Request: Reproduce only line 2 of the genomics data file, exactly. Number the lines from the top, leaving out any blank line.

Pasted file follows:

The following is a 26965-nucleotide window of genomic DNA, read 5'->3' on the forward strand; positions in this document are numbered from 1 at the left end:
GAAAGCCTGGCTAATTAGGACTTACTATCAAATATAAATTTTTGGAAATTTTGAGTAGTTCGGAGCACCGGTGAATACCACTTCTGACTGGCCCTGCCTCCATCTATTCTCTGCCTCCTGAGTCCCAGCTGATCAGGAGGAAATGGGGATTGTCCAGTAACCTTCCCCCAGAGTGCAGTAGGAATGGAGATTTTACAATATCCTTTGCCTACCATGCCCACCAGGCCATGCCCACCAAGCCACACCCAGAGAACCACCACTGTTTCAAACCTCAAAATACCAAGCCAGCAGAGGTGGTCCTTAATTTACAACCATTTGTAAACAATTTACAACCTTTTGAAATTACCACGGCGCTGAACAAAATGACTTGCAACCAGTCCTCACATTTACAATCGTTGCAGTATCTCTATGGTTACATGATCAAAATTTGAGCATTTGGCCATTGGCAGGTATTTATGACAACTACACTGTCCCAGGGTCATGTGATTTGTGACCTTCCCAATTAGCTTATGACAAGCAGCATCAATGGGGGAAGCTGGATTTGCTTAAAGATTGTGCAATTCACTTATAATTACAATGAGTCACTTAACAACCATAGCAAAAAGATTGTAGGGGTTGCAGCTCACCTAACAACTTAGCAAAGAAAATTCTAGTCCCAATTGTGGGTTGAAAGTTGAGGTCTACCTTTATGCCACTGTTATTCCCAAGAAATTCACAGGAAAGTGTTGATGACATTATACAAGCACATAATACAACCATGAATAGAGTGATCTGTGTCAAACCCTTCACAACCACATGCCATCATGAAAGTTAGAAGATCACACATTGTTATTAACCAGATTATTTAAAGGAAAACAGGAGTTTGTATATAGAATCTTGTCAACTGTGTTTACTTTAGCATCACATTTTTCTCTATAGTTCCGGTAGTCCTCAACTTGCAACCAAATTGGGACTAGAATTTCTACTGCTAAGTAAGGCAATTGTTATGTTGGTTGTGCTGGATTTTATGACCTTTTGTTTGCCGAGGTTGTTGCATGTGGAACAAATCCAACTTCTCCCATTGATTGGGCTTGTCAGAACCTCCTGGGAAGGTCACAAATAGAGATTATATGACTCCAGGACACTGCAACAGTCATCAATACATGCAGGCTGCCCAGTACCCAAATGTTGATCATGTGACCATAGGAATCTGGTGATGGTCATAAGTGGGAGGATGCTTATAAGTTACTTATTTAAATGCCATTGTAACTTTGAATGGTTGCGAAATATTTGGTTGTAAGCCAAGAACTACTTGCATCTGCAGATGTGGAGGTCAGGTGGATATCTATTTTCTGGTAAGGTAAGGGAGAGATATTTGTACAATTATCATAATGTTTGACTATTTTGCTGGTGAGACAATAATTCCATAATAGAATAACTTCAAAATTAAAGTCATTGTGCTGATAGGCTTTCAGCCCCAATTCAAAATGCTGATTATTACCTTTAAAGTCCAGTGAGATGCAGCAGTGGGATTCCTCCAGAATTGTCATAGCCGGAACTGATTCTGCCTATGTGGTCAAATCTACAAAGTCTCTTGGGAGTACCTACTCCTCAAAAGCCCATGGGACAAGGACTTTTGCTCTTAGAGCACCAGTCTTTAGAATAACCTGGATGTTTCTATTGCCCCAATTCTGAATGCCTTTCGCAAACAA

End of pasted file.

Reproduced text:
GAAAGCCTGGCTAATTAGGACTTACTATCAAATATAAATTTTTGGAAATTTTGAGTAGTTCGGAGCACCGGTGAATACCACTTCTGACTGGCCCTGCCTCCATCTATTCTCTGCCTCCTGAGTCCCAGCTGATCAGGAGGAAATGGGGATTGTCCAGTAACCTTCCCCCAGAGTGCAGTAGGAATGGAGATTTTACAATATCCTTTGCCTACCATGCCCACCAGGCCATGCCCACCAAGCCACACCCAGAGAACCACCACTGTTTCAAACCTCAAAATACCAAGCCAGCAGAGGTGGTCCTTAATTTACAACCATTTGTAAACAATTTACAACCTTTTGAAATTACCACGGCGCTGAACAAAATGACTTGCAACCAGTCCTCACATTTACAATCGTTGCAGTATCTCTATGGTTACATGATCAAAATTTGAGCATTTGGCCATTGGCAGGTATTTATGACAACTACACTGTCCCAGGGTCATGTGATTTGTGACCTTCCCAATTAGCTTATGACAAGCAGCATCAATGGGGGAAGCTGGATTTGCTTAAAGATTGTGCAATTCACTTATAATTACAATGAGTCACTTAACAACCATAGCAAAAAGATTGTAGGGGTTGCAGCTCACCTAACAACTTAGCAAAGAAAATTCTAGTCCCAATTGTGGGTTGAAAGTTGAGGTCTACCTTTATGCCACTGTTATTCCCAAGAAATTCACAGGAAAGTGTTGATGACATTATACAAGCACATAATACAACCATGAATAGAGTGATCTGTGTCAAACCCTTCACAACCACATGCCATCATGAAAGTTAGAAGATCACACATTGTTATTAACCAGATTATTTAAAGGAAAACAGGAGTTTGTATATAGAATCTTGTCAACTGTGTTTACTTTAGCATCACATTTTTCTCTATAGTTCCGGTAGTCCTCAACTTGCAACCAAATTGGGACTAGAATTTCTACTGCTAAGTAAGGCAATTGTTATGTTGGTTGTGCTGGATTTTATGACCTTTTGTTTGCCGAGGTTGTTGCATGTGGAACAAATCCAACTTCTCCCATTGATTGGGCTTGTCAGAACCTCCTGGGAAGGTCACAAATAGAGATTATATGACTCCAGGACACTGCAACAGTCATCAATACATGCAGGCTGCCCAGTACCCAAATGTTGATCATGTGACCATAGGAATCTGGTGATGGTCATAAGTGGGAGGATGCTTATAAGTTACTTATTTAAATGCCATTGTAACTTTGAATGGTTGCGAAATATTTGGTTGTAAGCCAAGAACTACTTGCATCTGCAGATGTGGAGGTCAGGTGGATATCTATTTTCTGGTAAGGTAAGGGAGAGATATTTGTACAATTATCATAATGTTTGACTATTTTGCTGGTGAGACAATAATTCCATAATAGAATAACTTCAAAATTAAAGTCATTGTGCTGATAGGCTTTCAGCCCCAATTCAAAATGCTGATTATTACCTTTAAAGTCCAGTGAGATGCAGCAGTGGGATTCCTCCAGAATTGTCATAGCCGGAACTGATTCTGCCTATGTGGTCAAATCTACAAAGTCTCTTGGGAGTACCTACTCCTCAAAAGCCCATGGGACAAGGACTTTTGCTCTTAGAGCACCAGTCTTTAGAATAACCTGGATGTTTCTATTGCCCCAATTCTGAATGCCTTTCGCAAACAA